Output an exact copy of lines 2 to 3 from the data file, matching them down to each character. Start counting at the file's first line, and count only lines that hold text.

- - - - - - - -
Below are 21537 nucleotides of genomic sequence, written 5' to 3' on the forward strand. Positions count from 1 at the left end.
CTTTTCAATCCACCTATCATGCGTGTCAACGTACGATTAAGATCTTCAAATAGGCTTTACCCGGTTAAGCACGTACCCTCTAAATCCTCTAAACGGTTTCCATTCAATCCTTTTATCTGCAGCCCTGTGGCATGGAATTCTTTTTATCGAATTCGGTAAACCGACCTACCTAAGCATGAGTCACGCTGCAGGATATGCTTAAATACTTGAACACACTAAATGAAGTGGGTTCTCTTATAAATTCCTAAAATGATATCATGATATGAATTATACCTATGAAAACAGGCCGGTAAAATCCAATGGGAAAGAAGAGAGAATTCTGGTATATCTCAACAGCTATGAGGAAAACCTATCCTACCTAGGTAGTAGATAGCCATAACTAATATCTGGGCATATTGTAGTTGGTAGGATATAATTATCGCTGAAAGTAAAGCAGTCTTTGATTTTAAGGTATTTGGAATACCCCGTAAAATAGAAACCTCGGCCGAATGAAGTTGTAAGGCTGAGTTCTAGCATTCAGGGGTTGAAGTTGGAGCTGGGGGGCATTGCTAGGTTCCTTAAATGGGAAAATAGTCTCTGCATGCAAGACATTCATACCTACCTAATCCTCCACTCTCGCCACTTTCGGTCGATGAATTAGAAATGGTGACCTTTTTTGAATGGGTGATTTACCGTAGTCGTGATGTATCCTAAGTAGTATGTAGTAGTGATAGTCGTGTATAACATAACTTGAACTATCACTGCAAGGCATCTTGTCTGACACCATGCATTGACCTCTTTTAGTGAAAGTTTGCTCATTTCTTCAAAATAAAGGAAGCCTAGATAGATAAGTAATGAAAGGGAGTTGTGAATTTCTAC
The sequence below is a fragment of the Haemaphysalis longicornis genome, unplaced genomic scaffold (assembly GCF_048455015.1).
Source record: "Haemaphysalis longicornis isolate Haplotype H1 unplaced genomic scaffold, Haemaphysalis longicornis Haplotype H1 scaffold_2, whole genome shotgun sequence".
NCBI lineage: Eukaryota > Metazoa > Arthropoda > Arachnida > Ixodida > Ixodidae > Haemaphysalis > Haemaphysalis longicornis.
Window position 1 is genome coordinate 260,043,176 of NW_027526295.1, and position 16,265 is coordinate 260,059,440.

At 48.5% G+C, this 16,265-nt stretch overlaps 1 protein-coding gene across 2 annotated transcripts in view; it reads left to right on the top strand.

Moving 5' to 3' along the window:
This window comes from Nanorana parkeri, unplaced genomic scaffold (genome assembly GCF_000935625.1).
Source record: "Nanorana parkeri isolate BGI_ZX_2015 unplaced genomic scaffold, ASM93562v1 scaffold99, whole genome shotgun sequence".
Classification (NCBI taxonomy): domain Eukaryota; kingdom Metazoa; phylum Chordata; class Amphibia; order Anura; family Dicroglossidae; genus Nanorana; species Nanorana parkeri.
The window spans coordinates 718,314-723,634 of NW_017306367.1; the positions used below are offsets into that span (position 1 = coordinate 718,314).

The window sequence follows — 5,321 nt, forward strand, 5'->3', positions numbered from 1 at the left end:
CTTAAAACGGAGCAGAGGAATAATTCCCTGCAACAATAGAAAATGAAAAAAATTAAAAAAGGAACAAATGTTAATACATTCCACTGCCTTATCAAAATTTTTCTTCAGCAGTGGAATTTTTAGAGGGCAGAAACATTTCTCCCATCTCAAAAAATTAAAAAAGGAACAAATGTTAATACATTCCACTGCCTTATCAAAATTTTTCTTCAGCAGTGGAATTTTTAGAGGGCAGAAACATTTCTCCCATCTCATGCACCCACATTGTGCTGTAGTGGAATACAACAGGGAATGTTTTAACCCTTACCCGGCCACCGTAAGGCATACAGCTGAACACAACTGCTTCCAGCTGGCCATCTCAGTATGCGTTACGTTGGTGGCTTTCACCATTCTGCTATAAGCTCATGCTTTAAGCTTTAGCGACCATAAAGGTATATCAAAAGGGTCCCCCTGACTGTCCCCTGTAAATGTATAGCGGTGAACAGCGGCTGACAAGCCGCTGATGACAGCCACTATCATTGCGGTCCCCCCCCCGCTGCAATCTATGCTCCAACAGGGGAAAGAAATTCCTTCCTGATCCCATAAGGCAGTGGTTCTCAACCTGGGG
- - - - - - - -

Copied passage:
CTTTTCAATCCACCTATCATGCGTGTCAACGTACGATTAAGATCTTCAAATAGGCTTTACCCGGTTAAGCACGTACCCTCTAAATCCTCTAAACGGTTTCCATTCAATCCTTTTATCTGCAGCCCTGTGGCATGGAATTCTTTTTATCGAATTCGGTAAACCGACCTACCTAAGCATGAGTCACGCTGCAGGATATGCTTAAATACTTGAACACACTAAATGAAGTGGGTTCTCTTATAAATTCCTAAAATGATATCATGATATGAATTATACCTATGAAAACAGGCCGGTAAAATCCAATGGGAAAGAAGAGAGAATTCTGGTATATCTCAACAGCTATGAGGAAAACCTATCCTACCTAGGTAGTAGATAGCCATAACTAATATCTGGGCATATTGTAGTTGGTAGGATATAATTATCGCTGAAAGTAAAGCAGTCTTTGATTTTAAGGTATTTGGAATACCCCGTAAAATAGAAACCTCGGCCGAATGAAGTTGTAAGGCTGAGTTCTAGCATTCAGGGGTTGAAGTTGGAGCTGGGGGGCATTGCTAGGTTCCTTAAATGGGAAAATAGTCTCTGCATGCAAGACATTCATACCTACCTAATCCTCCACTCTCGCCACTTTCGGTCGATGAATTAGAAATGGTGACCTTTTTTGAATGGGTGATTTACCGTAGTCGTGATGTATCCTAAGTAGTATGTAGTAGTGATAGTCGTGTATAACATAACTTGAACTATCACTGCAAGGCATCTTGTCTGACACCATGCATTGACCTCTTTTAGTGAAAGTTTGCTCATTTCTTCAAAATAAAGGAAGCCTAGATAGATAAGTAATGAAAGGGAGTTGTGAATTTCTAC
The sequence below is a fragment of the Haemaphysalis longicornis genome, unplaced genomic scaffold (assembly GCF_048455015.1).